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The Rest is Noise: 1960s

Updated Friday, 25th October 2013

26/27 October: The Pill. Rebellion. Experimentation. Protest. Civil Rights. The Rest is Noise looks at an iconic decade.

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The Beatles in America, 1964 Copyright free  image Icon Copyright free: By United Press International, photographer unknown [Public domain], via Wikimedia Commons This is the ninth weekend in a series of events at the Southbank Centre exploring 20th Century music.

‘The Sixties’ is not just a decade in history. It is a collection of ideas, images and events which signified profound changes in politics and society.

The middle-class youth of Europe and America was alive with protest – against the war in Vietnam, against racism, sexism and nuclear weaponry – culminating in the 1968 uprisings in Paris, Prague and elsewhere.

There was a revolution in social attitudes – the contraceptive pill allowed women unprecedented control over their own fertility, and female attendance at colleges and universities subsequently rocketed.

The Civil Rights movement’s campaigns of civil disobedience achieved great gains, including the 1964 Civil Rights Act, and drew strength from mass events such as the March on Washington of 1963.

With a look towards the rebellion, sexual liberation and drug experimentation that characterised psychedelic culture, contemporary music entered its carnivalesque, topsy-turvy, through-the-looking-glass period.

It also drew closer to popular music, which was rapidly acquiring a seriousness and depth to rival classical music, and an influence to surpass it.

When the Beatles released Sgt. Pepper’s Lonely Hearts Club Band in 1967, they put Karlheinz Stockhausen in amongst their cultural heroes on the cover.

Visit the Southbank Centre on 26-27 October

This weekend we look at the Vietnam protests, pop art, social change, the anti-nuclear movement, civil rights, the Profumo affair, Skiffle, the Beatles and maverick composers including Frank Zappa, Stockhausen and Bernstein. Buy a weekend or a day pass to be part of our jam packed programme of talks, debates and more.

Bites: 15-minute talks by OU experts

The following talks are part of the Festival's Bites presentations—a collection of 15-minute talks which provide the audience with an intense, whistle-stop tour through the needs-to-know of the topic.

The Post-'68 self: Voices from a commune, by Dr Richenda Power (Saturday 12:30pm). Explore the poetry and lyrics of revolution through the lives of some 60s teenagers. Aspiring to be 'hip' and to avoid becoming part of 'the grey', they 'dropped out' to live in a UK commune in 1969.

Hockney: a tale of two styles, by Dr Stella Gambling (Saturday 2:30pm). In 1964 David Hockney moved from England to the US. This talk will focus on the differences between two works from the 1960s, one painted in England and the other in the US, in order to explore the cultural changes that this move reflected.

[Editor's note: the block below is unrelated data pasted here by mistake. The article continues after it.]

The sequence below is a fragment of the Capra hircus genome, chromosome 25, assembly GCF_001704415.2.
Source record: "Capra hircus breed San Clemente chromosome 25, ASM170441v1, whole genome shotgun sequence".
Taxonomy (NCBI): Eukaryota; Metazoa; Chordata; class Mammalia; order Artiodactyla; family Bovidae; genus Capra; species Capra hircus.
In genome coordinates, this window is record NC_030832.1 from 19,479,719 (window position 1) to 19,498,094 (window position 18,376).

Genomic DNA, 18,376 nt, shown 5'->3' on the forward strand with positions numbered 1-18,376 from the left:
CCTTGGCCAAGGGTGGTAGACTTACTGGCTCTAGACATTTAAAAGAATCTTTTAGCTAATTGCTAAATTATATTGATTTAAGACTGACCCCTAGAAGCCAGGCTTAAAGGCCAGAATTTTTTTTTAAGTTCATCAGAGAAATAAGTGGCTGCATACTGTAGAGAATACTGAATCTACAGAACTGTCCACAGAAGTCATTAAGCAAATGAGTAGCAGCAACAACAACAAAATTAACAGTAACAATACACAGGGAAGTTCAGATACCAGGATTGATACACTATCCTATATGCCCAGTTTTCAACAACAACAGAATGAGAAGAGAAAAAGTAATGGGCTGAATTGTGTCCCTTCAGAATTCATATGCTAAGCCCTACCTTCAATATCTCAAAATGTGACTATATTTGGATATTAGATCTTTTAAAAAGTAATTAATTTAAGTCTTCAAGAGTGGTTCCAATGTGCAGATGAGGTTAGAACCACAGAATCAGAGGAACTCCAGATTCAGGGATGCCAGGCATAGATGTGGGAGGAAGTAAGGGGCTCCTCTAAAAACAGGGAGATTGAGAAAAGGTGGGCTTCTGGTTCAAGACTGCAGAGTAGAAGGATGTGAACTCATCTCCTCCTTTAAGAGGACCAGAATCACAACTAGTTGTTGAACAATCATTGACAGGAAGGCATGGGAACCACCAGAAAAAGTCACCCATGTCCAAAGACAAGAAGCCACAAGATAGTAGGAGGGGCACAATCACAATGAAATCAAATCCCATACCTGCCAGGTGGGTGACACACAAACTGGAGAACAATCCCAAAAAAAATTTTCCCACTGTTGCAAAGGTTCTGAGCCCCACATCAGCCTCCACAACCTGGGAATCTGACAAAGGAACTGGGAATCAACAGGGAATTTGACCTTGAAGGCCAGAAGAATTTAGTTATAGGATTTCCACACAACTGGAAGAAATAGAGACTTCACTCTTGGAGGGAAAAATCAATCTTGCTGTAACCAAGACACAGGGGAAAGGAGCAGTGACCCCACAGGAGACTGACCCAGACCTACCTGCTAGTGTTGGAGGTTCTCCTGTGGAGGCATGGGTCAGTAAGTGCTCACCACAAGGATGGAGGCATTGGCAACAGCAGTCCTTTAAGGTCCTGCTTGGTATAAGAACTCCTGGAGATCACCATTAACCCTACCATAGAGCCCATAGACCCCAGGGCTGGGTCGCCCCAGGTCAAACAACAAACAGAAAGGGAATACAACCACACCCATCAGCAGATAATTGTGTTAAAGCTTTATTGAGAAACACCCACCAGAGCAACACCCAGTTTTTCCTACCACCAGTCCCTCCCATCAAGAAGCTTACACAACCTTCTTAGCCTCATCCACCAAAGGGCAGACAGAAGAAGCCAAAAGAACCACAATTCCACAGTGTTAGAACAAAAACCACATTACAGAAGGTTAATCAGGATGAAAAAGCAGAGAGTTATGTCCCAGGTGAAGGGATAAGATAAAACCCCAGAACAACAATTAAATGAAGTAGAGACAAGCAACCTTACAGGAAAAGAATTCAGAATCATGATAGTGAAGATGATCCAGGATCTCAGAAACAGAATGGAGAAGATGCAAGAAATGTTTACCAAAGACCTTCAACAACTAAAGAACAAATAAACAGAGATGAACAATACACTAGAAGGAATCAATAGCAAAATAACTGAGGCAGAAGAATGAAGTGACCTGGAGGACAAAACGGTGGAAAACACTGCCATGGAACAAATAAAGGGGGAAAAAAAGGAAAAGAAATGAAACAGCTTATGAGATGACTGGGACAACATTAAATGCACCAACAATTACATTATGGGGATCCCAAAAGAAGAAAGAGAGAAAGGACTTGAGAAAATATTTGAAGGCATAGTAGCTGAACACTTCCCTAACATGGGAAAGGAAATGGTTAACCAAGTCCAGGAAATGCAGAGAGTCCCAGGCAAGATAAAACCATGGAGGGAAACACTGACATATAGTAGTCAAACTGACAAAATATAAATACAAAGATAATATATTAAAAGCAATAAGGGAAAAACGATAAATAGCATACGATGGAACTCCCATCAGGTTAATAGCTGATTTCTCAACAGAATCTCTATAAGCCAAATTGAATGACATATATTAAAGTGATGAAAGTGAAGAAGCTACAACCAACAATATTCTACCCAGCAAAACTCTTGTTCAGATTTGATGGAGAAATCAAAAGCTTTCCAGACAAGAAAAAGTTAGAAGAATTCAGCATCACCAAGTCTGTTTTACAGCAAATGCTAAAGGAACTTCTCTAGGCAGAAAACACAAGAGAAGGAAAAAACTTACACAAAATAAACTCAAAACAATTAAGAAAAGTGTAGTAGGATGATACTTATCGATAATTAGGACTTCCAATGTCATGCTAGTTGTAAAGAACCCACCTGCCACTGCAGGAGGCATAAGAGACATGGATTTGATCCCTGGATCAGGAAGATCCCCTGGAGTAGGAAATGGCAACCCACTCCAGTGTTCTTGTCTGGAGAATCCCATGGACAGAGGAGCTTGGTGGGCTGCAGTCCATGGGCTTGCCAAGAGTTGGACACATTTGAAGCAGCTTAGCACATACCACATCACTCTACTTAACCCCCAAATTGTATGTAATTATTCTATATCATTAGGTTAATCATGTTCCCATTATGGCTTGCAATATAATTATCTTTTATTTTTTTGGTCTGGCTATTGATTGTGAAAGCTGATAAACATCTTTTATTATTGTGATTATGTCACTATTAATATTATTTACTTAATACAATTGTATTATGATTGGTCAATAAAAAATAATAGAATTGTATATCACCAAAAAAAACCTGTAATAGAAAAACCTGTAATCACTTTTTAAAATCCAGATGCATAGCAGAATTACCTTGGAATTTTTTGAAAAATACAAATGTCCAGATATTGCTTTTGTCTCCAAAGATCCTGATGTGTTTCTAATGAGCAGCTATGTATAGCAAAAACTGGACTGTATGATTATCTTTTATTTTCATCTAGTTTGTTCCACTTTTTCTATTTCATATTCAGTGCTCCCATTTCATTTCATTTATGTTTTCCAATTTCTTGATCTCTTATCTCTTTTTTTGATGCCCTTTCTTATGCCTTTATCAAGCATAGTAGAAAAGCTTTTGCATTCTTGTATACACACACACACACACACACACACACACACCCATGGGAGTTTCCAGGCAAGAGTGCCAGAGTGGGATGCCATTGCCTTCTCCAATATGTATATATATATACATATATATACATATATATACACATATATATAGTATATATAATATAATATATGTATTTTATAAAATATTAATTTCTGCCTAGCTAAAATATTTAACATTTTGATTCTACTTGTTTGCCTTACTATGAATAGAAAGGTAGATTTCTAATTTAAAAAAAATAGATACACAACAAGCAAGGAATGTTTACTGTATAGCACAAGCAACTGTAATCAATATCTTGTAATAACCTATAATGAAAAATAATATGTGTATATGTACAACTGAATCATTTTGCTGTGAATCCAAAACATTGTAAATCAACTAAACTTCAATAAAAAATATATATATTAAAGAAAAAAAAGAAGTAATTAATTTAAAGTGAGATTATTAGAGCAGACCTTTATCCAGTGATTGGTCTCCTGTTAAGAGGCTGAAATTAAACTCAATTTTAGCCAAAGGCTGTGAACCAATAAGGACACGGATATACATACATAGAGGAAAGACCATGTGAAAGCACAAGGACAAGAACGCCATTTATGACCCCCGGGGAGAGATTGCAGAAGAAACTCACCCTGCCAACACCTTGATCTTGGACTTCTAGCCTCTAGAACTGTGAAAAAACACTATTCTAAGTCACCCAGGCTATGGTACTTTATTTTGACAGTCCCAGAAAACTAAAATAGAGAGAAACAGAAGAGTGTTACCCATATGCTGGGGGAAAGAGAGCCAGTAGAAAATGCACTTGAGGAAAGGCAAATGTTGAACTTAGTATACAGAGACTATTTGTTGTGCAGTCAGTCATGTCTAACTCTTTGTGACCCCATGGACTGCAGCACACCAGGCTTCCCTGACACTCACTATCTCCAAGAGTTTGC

Open to people, places, methods and ideas: Opening The Open University in the 1960s, by Dr Daniel Weinbren (Saturday 2:30pm). Introduced by Harold Wilson in 1963, developed by Jennie Lee and granted its Royal Charter in 1969 The Open University disrupted the higher education sector and the very idea of the university as it enabled university learning to enter millions of people's homes and to transform their lives. This talk will explore its roots in the traditions of part-time adult education, its role as an aid to economic regeneration and within the Cold War and its notions of social justice, the welfare state, mass production, television and liberatory education. Read an article about the OU and the Cold War by Daniel Weinbren.

The launch of Coronation Street, by Fred Davies (Sunday 11:30). Coronation Street was first broadcast in December 1960 and within six months was the most watched show on British TV. Why? Corrie broke with traditional middle class BBC TV and linked into the provincial working class, and women in particular, in the context of the 'Cultural Revolution' of the 60s. The first episode of Coronation Street with be shown at 1pm and 4pm on Sunday.

Yoga in the 1960s: Countercultural for who? by Dr Suzanne Newcombe (Sunday 4:30pm). After the Beatles’ association with the Maharishi Mahesh Yogi in 1967, “everyone” might have heard of yoga—but this talk will argue that yoga had already been established as a revolutionary activity for middle-class housewives before the youth subcultures took hold of the practice. This talk will explore how yoga was popularised in 1960s Britain, including the inception of the Wheel of British Yoga (1963), "Slipping a Second" with Yogini Sunita at the Birmingham Athletics Institute (1963-1970), and the institutionalisation of B.K.S. Iyengar’s charisma into the local educational authority evening classes in London and then Manchester (from 1969).

The Cold War and climate change, by Dr Teresa Ashe (Sunday 4:30pm).

Counter-culture and the 1960s anti-mental illness movement, by Dr Angella Richards (Time TBC).





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